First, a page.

July 15, 2013

Running for a Cause Beyond Medals, Lakota Athletes Return to the New York Marathon

Runners ed

Team One Spirit scouting the New York Marathon course. From left to right: Amanda Carlow, Nupa White Plume, Alex Wilson, Kelsey Good Lance, and Jeff Turning Heart Jr. 

Cross-country running has deep cultural roots for many Native American nations. The National Museum of the American Indian in New York recently screened Racing the Rez, a documentary directed by Brian Truglio that tells the story of Navajo and Hopi high school runners, and how their dedication to sport transforms their lives. An exciting, equally transformational story is unfolding for five Lakota athletes from the Pine Ridge Indian Reservation in southwestern South Dakota. 

On Sunday, November 3, Amanda Carlow, Kelsey Good Lance, Jeff Turning Heart Jr., Nupa White Plume, and Alex Wilson will compete in the 2013 ING New York City Marathon.  The team is training extensively for the 26.2-mile event and is determined to do well. Their lead coach, Dale Pine, has helped bring out the best in many Pine Ridge athletes since the 1980s, creating a legacy of state titles in track and cross-country. Reaching farther back, one of the Unites States’ greatest long-distance runners, Billy Mills, gold medalist in the 10,000-meter race at the 1964 Tokyo Olympics, got his start in Pine Ridge. One Spirit, a non-profit charitable organization that manages many projects to help alleviate poverty on the reservation, sponsors the current runners, and they have had received support from New York Road Runners (NYRR), the organizers of the New York City Marathon, as well. 

Team One Spirit originally planned to run the New York Marathon in 2012, a race that was cancelled following the devastation caused by Hurricane Sandy. Instead of returning home to South Dakota, however,the Lakota team chose to stay in New York City to help victims of the storm. On the first Sunday in November, when the marathon would have taken place, they all went to Oakwood Beach, a Staten Island neighborhood hit very hard by the storm surge, to clear rubble and help people whose houses were badly damaged. 

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SandyAid edThe running team and their coach help residents of the Oakwood Beach section of Staten Island recover from Hurricane Sandy. Above, from left to right: Coach Dale Pine, Amanda Carlow, Jeff Turning Heart Jr., Alex Wilson, Nupa White Plume, and Kelsey Good Lance. Right: Alex Wilson and Amanda Carolow.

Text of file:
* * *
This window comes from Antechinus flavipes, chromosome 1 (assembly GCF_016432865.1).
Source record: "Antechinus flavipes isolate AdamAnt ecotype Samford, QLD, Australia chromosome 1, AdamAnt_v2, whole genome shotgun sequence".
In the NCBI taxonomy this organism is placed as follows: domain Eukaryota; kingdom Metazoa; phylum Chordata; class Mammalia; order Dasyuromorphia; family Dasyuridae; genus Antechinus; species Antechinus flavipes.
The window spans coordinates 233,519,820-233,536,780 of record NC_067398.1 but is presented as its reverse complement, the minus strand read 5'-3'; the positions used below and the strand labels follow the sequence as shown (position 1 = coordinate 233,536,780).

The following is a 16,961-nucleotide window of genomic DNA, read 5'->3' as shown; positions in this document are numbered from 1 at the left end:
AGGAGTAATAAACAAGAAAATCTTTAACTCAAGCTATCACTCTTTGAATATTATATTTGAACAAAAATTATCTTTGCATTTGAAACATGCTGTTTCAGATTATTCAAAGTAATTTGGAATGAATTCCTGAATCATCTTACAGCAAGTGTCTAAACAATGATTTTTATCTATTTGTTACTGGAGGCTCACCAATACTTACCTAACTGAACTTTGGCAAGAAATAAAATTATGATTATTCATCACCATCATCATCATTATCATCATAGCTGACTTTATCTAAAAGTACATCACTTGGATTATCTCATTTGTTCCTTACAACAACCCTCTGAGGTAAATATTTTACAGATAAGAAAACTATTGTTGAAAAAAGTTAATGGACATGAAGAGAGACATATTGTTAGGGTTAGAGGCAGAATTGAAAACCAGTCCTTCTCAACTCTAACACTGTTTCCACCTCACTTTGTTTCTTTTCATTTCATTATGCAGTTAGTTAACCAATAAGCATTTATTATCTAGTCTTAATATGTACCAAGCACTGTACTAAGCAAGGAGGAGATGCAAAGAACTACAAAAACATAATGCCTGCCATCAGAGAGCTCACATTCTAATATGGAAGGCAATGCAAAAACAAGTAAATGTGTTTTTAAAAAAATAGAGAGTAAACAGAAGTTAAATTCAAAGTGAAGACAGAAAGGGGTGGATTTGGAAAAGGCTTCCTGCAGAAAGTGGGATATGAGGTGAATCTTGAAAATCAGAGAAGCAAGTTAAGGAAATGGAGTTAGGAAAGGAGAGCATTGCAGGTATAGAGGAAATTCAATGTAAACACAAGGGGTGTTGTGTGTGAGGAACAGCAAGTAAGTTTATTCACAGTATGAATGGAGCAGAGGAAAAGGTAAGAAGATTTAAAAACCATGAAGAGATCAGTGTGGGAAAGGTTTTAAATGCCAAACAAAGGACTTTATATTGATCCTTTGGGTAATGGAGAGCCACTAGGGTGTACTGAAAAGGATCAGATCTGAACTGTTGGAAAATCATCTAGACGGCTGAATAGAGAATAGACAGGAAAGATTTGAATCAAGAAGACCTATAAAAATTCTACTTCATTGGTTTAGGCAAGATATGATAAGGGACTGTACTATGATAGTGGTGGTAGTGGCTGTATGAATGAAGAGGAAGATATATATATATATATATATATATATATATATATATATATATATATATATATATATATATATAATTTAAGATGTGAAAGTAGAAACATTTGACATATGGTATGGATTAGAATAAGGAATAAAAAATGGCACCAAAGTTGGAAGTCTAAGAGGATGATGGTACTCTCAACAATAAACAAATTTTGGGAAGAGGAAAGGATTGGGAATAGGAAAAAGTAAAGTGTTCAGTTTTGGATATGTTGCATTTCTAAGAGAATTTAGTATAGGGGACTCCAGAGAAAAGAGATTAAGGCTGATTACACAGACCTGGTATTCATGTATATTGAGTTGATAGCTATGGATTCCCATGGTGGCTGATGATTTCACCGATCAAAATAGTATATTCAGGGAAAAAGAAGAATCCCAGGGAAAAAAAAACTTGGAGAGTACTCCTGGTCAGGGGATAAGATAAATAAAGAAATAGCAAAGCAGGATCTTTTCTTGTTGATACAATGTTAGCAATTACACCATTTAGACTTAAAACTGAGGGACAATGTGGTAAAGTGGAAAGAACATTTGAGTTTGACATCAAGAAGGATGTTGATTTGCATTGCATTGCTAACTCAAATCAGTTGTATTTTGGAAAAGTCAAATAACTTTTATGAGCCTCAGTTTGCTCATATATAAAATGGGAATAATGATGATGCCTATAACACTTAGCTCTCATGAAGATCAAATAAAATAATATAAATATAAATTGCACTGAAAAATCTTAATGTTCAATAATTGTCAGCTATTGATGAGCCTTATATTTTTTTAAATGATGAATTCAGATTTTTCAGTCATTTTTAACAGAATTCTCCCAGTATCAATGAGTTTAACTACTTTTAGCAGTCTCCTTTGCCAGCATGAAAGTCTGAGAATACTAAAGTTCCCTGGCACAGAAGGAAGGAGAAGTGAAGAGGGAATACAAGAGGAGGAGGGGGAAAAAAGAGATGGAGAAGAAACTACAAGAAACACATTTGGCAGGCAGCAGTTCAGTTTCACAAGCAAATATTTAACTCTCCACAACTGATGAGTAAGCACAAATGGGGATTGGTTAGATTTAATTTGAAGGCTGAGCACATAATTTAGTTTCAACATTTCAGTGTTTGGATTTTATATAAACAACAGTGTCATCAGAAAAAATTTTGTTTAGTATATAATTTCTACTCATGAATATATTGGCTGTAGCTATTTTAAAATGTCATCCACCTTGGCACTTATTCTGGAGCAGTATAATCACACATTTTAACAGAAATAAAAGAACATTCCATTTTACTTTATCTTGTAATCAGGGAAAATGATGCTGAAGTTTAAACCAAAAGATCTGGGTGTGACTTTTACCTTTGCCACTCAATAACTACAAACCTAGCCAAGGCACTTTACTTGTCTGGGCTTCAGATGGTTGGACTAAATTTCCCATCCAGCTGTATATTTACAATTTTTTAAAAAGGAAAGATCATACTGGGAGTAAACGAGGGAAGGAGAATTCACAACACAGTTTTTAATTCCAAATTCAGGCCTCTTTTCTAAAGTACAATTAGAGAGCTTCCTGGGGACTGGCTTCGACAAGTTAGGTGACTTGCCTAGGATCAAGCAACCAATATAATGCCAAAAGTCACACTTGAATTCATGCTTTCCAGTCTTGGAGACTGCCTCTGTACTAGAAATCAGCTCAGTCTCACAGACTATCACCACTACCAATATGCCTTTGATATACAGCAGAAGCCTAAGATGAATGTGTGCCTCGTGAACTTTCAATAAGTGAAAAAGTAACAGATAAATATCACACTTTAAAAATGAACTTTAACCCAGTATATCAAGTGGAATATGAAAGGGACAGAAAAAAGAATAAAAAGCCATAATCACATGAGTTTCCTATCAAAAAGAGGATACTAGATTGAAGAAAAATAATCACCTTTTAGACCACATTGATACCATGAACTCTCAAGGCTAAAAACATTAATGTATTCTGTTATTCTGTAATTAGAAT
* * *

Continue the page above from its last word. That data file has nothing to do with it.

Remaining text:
Cliff Matias of Indian Country Today asked the team about their decision at that time. “We come from a hard place to live,” Coach Pine explained. “Many of our elders go without heat, electricity, and hot water every day. We know what is needed in situations like this.”

Runner Jeff Turning Heart Jr. added, “At first I was sad the race was cancelled, but coming here and seeing all these people working together made me feel proud to be part of it. We know how to survive in desperate situations and have the skills to assist these people in need. I know I am stronger from this experience.”

Fast forward to this coming November when the Lakota Five and their coach will return to New York to finish what they planned to do last year. Like many marathon participants, they will be running in support of charity. The team will help raise funds and awareness for One Spirit Youth Programs on the Pine Ridge reservation, including the construction of the Allen Youth Center in Allen, South Dakota. The youth center is being built to provide Lakota youth with a safe space for learning, community, and athletics. 

ING NY Marathon ed

Team One Spirit returns to the New York Marathon this fall, running to represent the people of Pine Ridge Indian Reservation and to support construction of a much-needed youth center there. Left to right: Nupa White Plume, Jeff Turning Heart Jr., Alex Wilson, Amanda Carlow, and Kelsey Good Lance.

According to the U.S. Census Bureau, Pine Ridge is one of the poorest areas in the United States, and its children face serious problems of poverty, including substance abuse, violence and suicide, low graduation rates, high unemployment, and teen pregnancy. The Pine Ridge runners have overcome hardships themselves to become positive examples within their community. Especially, they are role models for other young people, by stepping up to help families on Staten Island last fall, as well as through their efforts on behalf of the youth center back home. When they take part in the upcoming marathon, they will be running with the support of their entire reservation, and they will be running for a great cause.

—Margaret Sagan and Grant Moffitt, NMAI


One Spirit | NYC Marathon

 "Marathon runners show how 'Team One Spirit' inspires many," from the Native Health News Alliance blog Wellbound Storytellers

NYRR On the Run, a short video focusing on the One Spirit team, 9/26/2012

“The Lakota Five: Young Pine Ridge Marathon Runners Leave a Lasting Impression on New York City,” & accompanying photo gallery, Indian Country Today Media Network, 10/17/2012